|Metallicity||FMR Best Fit||pFMR Polynomial fit|
|O3N2-M13||8.55 0.01||0.016 0.002||0.086||8.219 0.236||-0.392 0.372||0.421 0.188||-0.086 0.031||0.071|
|PP04||8.80 0.02||0.024 0.002||0.125||8.268 0.356||-0.503 0.556||0.582 0.279||-0.121 0.045||0.103|
|N2-M13||8.54 0.01||0.017 0.001||0.085||7.681 0.155||0.306 0.252||0.112 0.130||-0.041 0.022||0.075|
|ONS||8.56 0.02||0.022 0.002||0.117||9.179 0.482||-2.244 0.754||1.444 0.377||-0.260 0.061||0.102|
|R23||8.51 0.03||0.007 0.003||0.090||10.996 0.961||-4.270 1.498||2.218 0.756||-0.362 0.124||0.114|
|pyqz||9.08 0.04||0.032 0.003||0.167||9.241 0.344||-2.262 0.567||1.653 0.298||-0.312 0.051||0.140|
|t2||8.89 0.02||0.018 0.001||0.094||8.358 0.180||-0.267 0.286||0.408 0.145||-0.088 0.024||0.080|
|M08||8.97 0.01||0.026 0.001||0.153||7.961 0.293||0.115 0.458||0.301 0.229||-0.077 0.037||0.139|
|T04||8.88 0.04||0.012 0.003||0.130||11.572 1.122||-4.755 1.748||2.449 0.880||-0.390 0.144||0.143|
|EPM09||8.55 0.01||0.007 0.001||0.073||7.750 0.267||0.767 0.450||-0.217 0.240||0.014 0.041||0.073|
|D0P09||9.12 0.06||0.047 0.005||0.254||9.050 0.239||-2.226 0.377||1.549 0.190||-0.264 0.031||0.188|
To explore if our data are consistent with the FMR we will follow Mannucci et al. (2010) and introduce the parameter, that depends on the SFR, defined as
The distribution of the oxygen abundances over the parameter for the different calibrators is shown in Fig. 6 (following the same nomenclature as in Fig. 1). The shape of the different distributions for each calibrator is very similar, with the same pattern already described in Sec. 4.1. Like the Mass-Metallicity relation, we characterize the -Metallicity relation using the same parametrization as described in Eq. 1 and Eq. 2, substituting the stellar mass by . We will refer them as the FMR and pFMR, respectively. Table 5 lists the best fit parameters for both functional forms adopted to characterize the shape of the relation between and the oxygen abundance, together with the corresponding standard deviations around the best fit curves.
In the case of the FMR parametrization the values for the asymptotic oxygen abundance () are very similar, irrespectively of whether we use M or . The parameter that defines the strength of the bend of the distribution, is of the same order for both distributions. For the pFMR parametrization the coefficients are more difficult to interpret, although in general they are of the same order as those found for the pMZR. Finally, we do not find any significant decrease in the standard deviation of the distribution of the oxygen abundance residuals when introducing the proposed secondary dependence on the SFR, as can be verified by comparing the values in Table 4 with the corresponding ones in Table 1.
|Metallicity||Generalized FMR Best Fit||FMR-res||pFMR best fit||pFMR-res|
|O3N2-M13||8.55 0.02||0.020 0.003||-0.498 0.054||0.077||-0.395 0.063||0.069|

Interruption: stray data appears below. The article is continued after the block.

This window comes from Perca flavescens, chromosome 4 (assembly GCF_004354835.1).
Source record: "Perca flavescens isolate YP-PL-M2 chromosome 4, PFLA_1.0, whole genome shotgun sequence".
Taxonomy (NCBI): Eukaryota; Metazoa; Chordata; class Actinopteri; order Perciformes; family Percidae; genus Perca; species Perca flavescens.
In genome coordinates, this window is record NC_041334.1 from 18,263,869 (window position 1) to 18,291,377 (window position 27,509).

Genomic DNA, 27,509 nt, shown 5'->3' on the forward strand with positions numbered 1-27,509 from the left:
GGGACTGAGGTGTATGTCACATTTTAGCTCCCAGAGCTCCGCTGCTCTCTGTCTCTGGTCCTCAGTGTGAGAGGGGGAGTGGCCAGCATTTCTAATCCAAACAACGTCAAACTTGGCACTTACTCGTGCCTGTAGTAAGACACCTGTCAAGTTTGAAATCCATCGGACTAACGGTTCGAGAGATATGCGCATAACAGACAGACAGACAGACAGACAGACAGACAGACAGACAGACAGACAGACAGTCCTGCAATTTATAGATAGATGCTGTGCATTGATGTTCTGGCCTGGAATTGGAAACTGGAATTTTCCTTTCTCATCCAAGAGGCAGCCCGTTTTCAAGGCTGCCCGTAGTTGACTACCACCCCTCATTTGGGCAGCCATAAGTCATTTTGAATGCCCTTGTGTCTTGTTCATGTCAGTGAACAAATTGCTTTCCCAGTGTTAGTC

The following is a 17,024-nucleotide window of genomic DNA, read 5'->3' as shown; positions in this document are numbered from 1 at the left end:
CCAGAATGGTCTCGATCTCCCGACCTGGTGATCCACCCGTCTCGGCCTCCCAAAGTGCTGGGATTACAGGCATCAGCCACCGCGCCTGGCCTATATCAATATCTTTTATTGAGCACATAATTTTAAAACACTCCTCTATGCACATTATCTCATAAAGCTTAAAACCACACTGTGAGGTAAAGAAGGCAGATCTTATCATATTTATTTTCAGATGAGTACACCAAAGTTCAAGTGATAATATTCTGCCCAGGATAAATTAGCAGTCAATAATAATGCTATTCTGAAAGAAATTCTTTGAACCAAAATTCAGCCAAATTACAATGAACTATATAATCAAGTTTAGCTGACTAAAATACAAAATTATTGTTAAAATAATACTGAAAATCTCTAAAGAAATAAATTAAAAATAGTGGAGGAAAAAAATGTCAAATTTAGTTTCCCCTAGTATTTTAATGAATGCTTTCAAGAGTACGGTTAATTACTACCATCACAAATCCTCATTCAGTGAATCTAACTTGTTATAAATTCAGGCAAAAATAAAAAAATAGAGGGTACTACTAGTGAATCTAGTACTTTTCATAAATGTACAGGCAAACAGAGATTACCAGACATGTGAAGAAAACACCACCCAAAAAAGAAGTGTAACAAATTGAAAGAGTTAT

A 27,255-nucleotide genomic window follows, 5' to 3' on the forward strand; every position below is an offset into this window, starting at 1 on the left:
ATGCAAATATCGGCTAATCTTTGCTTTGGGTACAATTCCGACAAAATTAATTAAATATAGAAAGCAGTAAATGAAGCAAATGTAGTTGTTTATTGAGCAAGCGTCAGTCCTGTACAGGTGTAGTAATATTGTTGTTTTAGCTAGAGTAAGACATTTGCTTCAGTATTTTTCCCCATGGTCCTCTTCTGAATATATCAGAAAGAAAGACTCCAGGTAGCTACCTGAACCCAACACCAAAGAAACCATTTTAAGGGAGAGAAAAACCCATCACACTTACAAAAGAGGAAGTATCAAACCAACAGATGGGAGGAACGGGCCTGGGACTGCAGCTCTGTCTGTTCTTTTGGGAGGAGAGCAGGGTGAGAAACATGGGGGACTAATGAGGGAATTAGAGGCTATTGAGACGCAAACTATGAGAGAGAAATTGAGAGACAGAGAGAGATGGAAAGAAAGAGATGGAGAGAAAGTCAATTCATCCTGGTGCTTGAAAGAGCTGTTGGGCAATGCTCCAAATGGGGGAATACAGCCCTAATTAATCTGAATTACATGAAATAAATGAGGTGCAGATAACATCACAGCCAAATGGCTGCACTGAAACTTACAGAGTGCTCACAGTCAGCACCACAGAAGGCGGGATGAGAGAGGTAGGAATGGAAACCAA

|PP04||8.80 0.02||0.029 0.004||-0.498 0.045||0.111||-0.395 0.052||0.100|
|N2||8.54 0.02||0.021 0.003||-0.470 0.050||0.079||-0.388 0.059||0.071|
|ONS||8.54 0.02||0.022 0.004||-0.421 0.058||0.110||-0.285 0.076||0.097|
|R23||8.54 0.02||0.017 0.003||-0.631 0.065||0.083||-0.541 0.071||0.081|
|pyqz||9.06 0.03||0.034 0.004||-0.419 0.045||0.160||-0.277 0.057||0.136|
|t2||8.88 0.02||0.022 0.003||-0.479 0.050||0.086||-0.389 0.059||0.078|
|M08||8.98 0.02||0.034 0.004||-0.511 0.044||0.141||-0.448 0.048||0.135|
|T04||8.89 0.02||0.022 0.004||-0.577 0.062||0.124||-0.429 0.078||0.117|
|EPM09||8.56 0.02||0.008 0.003||-0.548 0.122||0.069||-0.602 0.085||0.067|
|DP09||9.08 0.03||0.057 0.005||-0.502 0.032||0.226||-0.375 0.039||0.185|
Furthermore, following Sánchez et al. (2017), we repeated the analysis by letting the parameter in Eq. 3 (the one that controls the secondary dependence on the SFR) free in the fit, instead of fixing the value to the one suggested by Mannucci et al. (2010). We study that option by fitting the data with the following equation:
where , and are the same parameters as in Eq. 1, and is the logarithm of the SFR. The parameter is set to 3.5. This is the same procedure used by Mannucci et al. (2010) to derive the FMR. In this case, corresponds to the parameter in Mannucci et al. (2010). We will label this parametrization as the FMR relation, hereafter. Tab. 5 includes the results of this analysis, too. In summary, we found a stronger relation with the SFR than that reported by Mannucci et al. (2010). These values agree with those reported by Sánchez et al. (2017). However, even considering this stronger dependence we do not find a significant improvement in the global standard deviation of the residuals once the best fit function is subtracted from the original distribution of oxygen abundances. Only for some calibrators is there marginal improvement, of the order of 0.02 dex. However, this improvement is always of the order or even below that produced by modifying the functional form from the one shown in Eq. 1 by a polynomial function, without requiring consideration of a secondary dependence with the SFR (see values in Tab. 1. Indeed, introducing this generalized secondary dependence and using a polynomical function, i.e., modifying in Eq. 2 by a parameter , with being the logarithm of the SFR, we do not find any significant improvement in the reported scatter for any of the calibrators. We include the values derived for together with the standard deviation of the corresponding residuals in Tab. 5. We do not reproduce the full list of derived polynomial coefficients for clarity, since thez do not add any new information.